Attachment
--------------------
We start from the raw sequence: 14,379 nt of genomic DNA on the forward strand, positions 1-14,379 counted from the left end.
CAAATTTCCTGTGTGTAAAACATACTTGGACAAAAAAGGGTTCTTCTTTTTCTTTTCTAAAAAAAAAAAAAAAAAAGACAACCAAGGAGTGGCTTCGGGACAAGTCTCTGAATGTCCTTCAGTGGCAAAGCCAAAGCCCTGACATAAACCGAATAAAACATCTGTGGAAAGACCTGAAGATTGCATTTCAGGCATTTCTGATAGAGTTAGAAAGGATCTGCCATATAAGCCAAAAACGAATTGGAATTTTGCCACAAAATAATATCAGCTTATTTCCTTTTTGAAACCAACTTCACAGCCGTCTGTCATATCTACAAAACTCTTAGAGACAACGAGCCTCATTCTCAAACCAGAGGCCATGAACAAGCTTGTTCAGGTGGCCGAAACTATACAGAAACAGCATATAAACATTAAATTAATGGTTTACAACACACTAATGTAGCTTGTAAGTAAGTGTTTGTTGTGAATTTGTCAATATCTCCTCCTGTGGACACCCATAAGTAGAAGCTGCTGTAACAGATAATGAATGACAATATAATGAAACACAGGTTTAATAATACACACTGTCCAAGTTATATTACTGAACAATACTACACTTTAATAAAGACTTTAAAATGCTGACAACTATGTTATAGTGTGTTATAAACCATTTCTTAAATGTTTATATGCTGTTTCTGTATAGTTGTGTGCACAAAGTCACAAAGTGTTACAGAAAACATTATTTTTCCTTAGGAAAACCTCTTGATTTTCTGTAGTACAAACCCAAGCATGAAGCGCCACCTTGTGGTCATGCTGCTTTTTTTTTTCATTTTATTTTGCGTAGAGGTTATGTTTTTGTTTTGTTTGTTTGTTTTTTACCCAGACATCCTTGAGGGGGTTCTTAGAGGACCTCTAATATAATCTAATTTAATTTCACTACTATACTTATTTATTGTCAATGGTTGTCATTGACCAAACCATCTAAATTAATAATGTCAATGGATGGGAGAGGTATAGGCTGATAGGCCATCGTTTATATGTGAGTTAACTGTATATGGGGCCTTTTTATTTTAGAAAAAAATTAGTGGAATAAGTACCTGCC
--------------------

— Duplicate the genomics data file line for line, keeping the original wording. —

We start from the raw sequence: 14,379 nt of genomic DNA on the forward strand, positions 1-14,379 counted from the left end.
CAAATTTCCTGTGTGTAAAACATACTTGGACAAAAAAGGGTTCTTCTTTTTCTTTTCTAAAAAAAAAAAAAAAAAAGACAACCAAGGAGTGGCTTCGGGACAAGTCTCTGAATGTCCTTCAGTGGCAAAGCCAAAGCCCTGACATAAACCGAATAAAACATCTGTGGAAAGACCTGAAGATTGCATTTCAGGCATTTCTGATAGAGTTAGAAAGGATCTGCCATATAAGCCAAAAACGAATTGGAATTTTGCCACAAAATAATATCAGCTTATTTCCTTTTTGAAACCAACTTCACAGCCGTCTGTCATATCTACAAAACTCTTAGAGACAACGAGCCTCATTCTCAAACCAGAGGCCATGAACAAGCTTGTTCAGGTGGCCGAAACTATACAGAAACAGCATATAAACATTAAATTAATGGTTTACAACACACTAATGTAGCTTGTAAGTAAGTGTTTGTTGTGAATTTGTCAATATCTCCTCCTGTGGACACCCATAAGTAGAAGCTGCTGTAACAGATAATGAATGACAATATAATGAAACACAGGTTTAATAATACACACTGTCCAAGTTATATTACTGAACAATACTACACTTTAATAAAGACTTTAAAATGCTGACAACTATGTTATAGTGTGTTATAAACCATTTCTTAAATGTTTATATGCTGTTTCTGTATAGTTGTGTGCACAAAGTCACAAAGTGTTACAGAAAACATTATTTTTCCTTAGGAAAACCTCTTGATTTTCTGTAGTACAAACCCAAGCATGAAGCGCCACCTTGTGGTCATGCTGCTTTTTTTTTTCATTTTATTTTGCGTAGAGGTTATGTTTTTGTTTTGTTTGTTTGTTTTTTACCCAGACATCCTTGAGGGGGTTCTTAGAGGACCTCTAATATAATCTAATTTAATTTCACTACTATACTTATTTATTGTCAATGGTTGTCATTGACCAAACCATCTAAATTAATAATGTCAATGGATGGGAGAGGTATAGGCTGATAGGCCATCGTTTATATGTGAGTTAACTGTATATGGGGCCTTTTTATTTTAGAAAAAAATTAGTGGAATAAGTACCTGCC